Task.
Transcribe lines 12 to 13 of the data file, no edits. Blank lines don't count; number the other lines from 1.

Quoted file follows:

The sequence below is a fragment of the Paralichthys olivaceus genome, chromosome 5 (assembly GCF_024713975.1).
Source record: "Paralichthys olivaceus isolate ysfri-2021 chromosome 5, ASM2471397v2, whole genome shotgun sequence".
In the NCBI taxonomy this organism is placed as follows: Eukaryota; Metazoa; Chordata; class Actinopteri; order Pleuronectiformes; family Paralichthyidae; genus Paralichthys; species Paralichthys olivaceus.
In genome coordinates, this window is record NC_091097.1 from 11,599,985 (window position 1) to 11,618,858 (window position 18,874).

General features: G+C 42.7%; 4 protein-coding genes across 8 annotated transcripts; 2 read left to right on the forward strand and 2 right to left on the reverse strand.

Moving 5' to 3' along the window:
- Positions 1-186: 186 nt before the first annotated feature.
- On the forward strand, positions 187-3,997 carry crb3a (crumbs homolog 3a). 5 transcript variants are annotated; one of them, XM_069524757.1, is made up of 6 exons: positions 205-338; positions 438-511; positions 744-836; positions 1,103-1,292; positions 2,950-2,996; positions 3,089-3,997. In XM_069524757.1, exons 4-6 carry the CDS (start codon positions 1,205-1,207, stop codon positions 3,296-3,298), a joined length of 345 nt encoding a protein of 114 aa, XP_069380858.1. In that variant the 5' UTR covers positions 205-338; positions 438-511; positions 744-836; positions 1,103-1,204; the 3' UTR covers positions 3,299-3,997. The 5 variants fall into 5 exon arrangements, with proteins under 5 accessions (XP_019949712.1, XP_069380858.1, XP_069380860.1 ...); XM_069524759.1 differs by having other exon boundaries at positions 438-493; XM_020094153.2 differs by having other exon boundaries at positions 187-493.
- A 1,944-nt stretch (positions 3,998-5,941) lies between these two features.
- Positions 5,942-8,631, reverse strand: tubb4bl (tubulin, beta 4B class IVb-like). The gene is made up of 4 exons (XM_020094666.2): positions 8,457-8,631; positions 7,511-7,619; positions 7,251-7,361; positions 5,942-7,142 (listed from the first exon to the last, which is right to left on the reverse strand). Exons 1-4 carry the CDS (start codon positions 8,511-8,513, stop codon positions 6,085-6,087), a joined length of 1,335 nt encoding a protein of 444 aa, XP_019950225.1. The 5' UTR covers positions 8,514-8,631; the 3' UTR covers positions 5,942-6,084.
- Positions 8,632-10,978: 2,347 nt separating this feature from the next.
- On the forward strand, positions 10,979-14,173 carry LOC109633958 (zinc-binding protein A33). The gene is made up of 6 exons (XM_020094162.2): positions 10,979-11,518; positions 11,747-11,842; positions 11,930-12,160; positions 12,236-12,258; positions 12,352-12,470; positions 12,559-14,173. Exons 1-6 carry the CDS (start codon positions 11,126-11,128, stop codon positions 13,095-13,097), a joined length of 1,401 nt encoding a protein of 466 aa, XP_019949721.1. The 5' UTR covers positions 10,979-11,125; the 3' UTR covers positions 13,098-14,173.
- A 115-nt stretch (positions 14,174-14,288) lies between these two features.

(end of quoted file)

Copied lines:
- On the forward strand, positions 10,979-14,173 carry LOC109633958 (zinc-binding protein A33). The gene is made up of 6 exons (XM_020094162.2): positions 10,979-11,518; positions 11,747-11,842; positions 11,930-12,160; positions 12,236-12,258; positions 12,352-12,470; positions 12,559-14,173. Exons 1-6 carry the CDS (start codon positions 11,126-11,128, stop codon positions 13,095-13,097), a joined length of 1,401 nt encoding a protein of 466 aa, XP_019949721.1. The 5' UTR covers positions 10,979-11,125; the 3' UTR covers positions 13,098-14,173.
- A 115-nt stretch (positions 14,174-14,288) lies between these two features.